Chair Encounters: Norway, Part 1

It wasn’t my idea.

Although I’m grateful to spend time with my beautiful wife and three kids – the latter known as The Backseat Mafia™ – cramming everyone into our 14-year-old Volkswagen and driving the 620 miles to our family cabin seemed like Armageddon On Wheels to me. So, I had to be lured in. And boy did Marie know what bait to use: I was promised that we could stop the car whenever along the route to do chair-spotting.

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I also wonder where the true Norwegian stick chairs are. We’ve been woodworking for over 1,000 years. We built our country and tradition on wood. I’m sure we’ve got birch sap running in our veins. Thus, there are of course stick chairs being made here, too. Some of them, like the Windsor-inspired Budal Chair, are even considered classics. The problem is that none of them are genuinely Norwegian in either form and origin. So I thought I’d start looking for them, and this trip seemed a good way to kick it off. Here are some of the chairs I encountered:

128 miles from home: Dalen, Telemark

In the traditional region of Telemark lies the small village called Dalen. We stopped here to visit the museum for Norwegian sculptor Anne Grimdalen. Part of the permanent exhibition was a display of her personal belongings. And among them was this staked Brettstuhl. Although the ornamental style of painting is almost quintessentially Norwegian, this is the first time I’ve encountered a chair like this in Norway.

This type of chair is more common in Germany and some surrounding countries. I don’t know much about them, so I got in touch with my buddy and fellow Chair Chatter™, Rudy Everts, who knows more:

Rudy: This is an odd one…. The interesting thing about this chair is that it looks like a Brettstuhl but the construction is different. The first thing I noticed was the stretchers, these are very uncommon for a Brettstuhl to have. In fact it might be the first one I have ever seen with stretchers!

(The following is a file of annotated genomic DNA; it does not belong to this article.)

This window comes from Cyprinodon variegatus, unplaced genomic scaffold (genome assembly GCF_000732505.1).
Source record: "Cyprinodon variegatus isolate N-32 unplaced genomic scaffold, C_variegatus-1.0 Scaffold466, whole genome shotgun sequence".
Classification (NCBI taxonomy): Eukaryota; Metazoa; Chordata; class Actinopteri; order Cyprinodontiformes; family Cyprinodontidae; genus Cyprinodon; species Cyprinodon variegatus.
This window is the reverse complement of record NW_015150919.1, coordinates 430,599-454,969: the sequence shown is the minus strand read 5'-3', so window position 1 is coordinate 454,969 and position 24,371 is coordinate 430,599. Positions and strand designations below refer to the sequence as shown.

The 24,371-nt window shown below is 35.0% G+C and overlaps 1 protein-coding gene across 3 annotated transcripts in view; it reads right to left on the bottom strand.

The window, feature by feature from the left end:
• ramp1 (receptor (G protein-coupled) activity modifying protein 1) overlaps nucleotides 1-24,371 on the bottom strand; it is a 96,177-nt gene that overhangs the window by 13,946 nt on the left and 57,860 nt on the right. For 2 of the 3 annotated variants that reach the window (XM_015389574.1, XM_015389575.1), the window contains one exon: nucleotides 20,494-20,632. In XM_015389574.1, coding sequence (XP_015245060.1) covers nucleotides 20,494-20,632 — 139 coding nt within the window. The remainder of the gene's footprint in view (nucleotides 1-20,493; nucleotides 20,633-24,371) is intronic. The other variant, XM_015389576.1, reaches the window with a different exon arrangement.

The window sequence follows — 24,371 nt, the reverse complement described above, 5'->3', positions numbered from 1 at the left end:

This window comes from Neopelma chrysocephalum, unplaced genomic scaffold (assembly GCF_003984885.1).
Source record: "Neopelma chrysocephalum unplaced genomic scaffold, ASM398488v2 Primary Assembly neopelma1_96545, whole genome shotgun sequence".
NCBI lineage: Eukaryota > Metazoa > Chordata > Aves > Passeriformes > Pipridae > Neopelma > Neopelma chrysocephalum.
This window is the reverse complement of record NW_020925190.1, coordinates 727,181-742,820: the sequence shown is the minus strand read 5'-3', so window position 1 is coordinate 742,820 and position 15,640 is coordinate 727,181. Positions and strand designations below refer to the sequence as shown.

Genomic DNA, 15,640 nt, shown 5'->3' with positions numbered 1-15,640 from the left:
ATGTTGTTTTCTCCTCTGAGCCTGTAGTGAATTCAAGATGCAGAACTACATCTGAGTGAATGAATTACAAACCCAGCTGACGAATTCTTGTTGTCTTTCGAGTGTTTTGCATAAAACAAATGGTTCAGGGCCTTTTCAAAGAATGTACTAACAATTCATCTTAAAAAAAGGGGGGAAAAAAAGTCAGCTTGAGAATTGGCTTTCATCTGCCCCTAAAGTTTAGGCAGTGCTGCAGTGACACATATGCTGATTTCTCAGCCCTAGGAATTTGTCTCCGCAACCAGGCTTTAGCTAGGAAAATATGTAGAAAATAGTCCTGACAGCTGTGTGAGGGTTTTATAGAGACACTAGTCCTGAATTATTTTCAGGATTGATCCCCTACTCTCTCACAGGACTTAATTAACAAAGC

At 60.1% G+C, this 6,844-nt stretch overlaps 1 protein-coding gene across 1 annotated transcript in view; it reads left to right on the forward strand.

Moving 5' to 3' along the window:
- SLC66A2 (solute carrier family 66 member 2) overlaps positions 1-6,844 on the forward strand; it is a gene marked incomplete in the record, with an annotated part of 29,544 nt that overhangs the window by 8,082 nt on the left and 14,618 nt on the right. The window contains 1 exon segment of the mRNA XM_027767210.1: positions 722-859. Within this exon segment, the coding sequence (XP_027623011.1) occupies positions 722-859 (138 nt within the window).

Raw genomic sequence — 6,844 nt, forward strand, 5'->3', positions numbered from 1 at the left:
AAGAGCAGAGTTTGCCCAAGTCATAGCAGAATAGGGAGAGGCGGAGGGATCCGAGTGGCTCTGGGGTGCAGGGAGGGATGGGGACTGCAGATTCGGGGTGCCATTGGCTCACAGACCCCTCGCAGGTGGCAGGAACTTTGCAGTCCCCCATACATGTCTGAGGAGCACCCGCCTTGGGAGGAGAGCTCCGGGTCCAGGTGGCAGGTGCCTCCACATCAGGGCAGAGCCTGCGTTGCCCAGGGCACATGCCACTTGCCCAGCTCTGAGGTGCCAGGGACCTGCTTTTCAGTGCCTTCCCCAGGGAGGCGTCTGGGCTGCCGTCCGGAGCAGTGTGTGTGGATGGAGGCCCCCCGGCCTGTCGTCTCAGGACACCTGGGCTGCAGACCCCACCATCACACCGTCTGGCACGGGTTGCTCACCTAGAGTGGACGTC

When you look closer, you see the seat is thicker than a normal Brettstuhl and it lacks the cross battens that are so typical for these chairs. So the maker constructed it like a normal stick chair. And added stretchers.

The design definitely draws its inspiration from the Germanic Brettstuhl, but with its own twist. The shapes are more straight and the ornamentation more “Nordic.” A Brettstuhl often has round details in the backrest, flower motifs and so on. And there is usually a hole in the back rest to pick up the chair when not in use. Therefore I would say the chair was made there locally and not imported from the Germanic countries and painted afterward.

454 miles from home: Alvdal, Hedmark

Back on the road again. Next stop: The village of Alvdal, which is another very historical place. The oldest pair of skis known to man was found here, dated back to the year 600. We came here to visit a museum. And while my family went to see the main exhibitions, I scoured the building for chairs. The first one I stumbled across was this one. A freak of nature, begging for attention.

I’m really not sure what to think of it. Except that it looks like a giant insect. The low seat and short back could indicate it being a children’s chair. But that’s hard to say. Although this doesn’t look like the typical fireside chair, history is full of low chairs made for different uses

Each of the four legs are placed at the very edge of the seat. Combined with only a minor splay, this makes the stance of the chair clumsy to me. This combination is however not uncommon. English West Country chairs often look like this. Although it looks more balanced in a full size chair. Here it just looks a a bit wrong to me eyes. Kinda cute, but definitely more weird than wonderful.

So, I went to the café and got myself an overpriced cup of lukewarm motor oil labeled as coffee. Feeling robbed and unwell I looked for a place to sit, when lo and behold, this three-legged charmer made its appearance. Hand planed surfaces, octagonal legs and nicely worn original paint – what’s not to like? The large bevel around the half moon shaped seat also adds elegance. Though I would normally place such a bevel on the underside to make the seat appear lighter and thinner. Then again, it’s exactly these variations and improvisations that make the stick chair form so exciting to me. There’s often an element of surprise. Sometimes it works, sometimes it don’t.

The rest of the construction was also unusual. Instead of mortising the legs through the seat, they were mortised into three separate battens that were screwed onto the underside. That at least tells me the stool wasn’t hastily put together by a farmer who needed a seat.

Two hours and three ice creams later we all cramped up in the car again and went to find a place to put up our tents. We found a pretty decent spot and called it an early night.

The next morning we rose early. After coffee, bread and brown cheese we hit the road again. I encountered even more vernacular chairs during the following days and miles on the road. Some of them were even not weird at all, just plain beautiful, with some interesting stories to them also.

I’ll share them with you in part two. For all of these and future chair encounters, I’ve set up an Instagram account for you to follow. As always, please share your thoughts and comments on these chairs or chairs you’ve encountered yourself!

Klaus Skrudland


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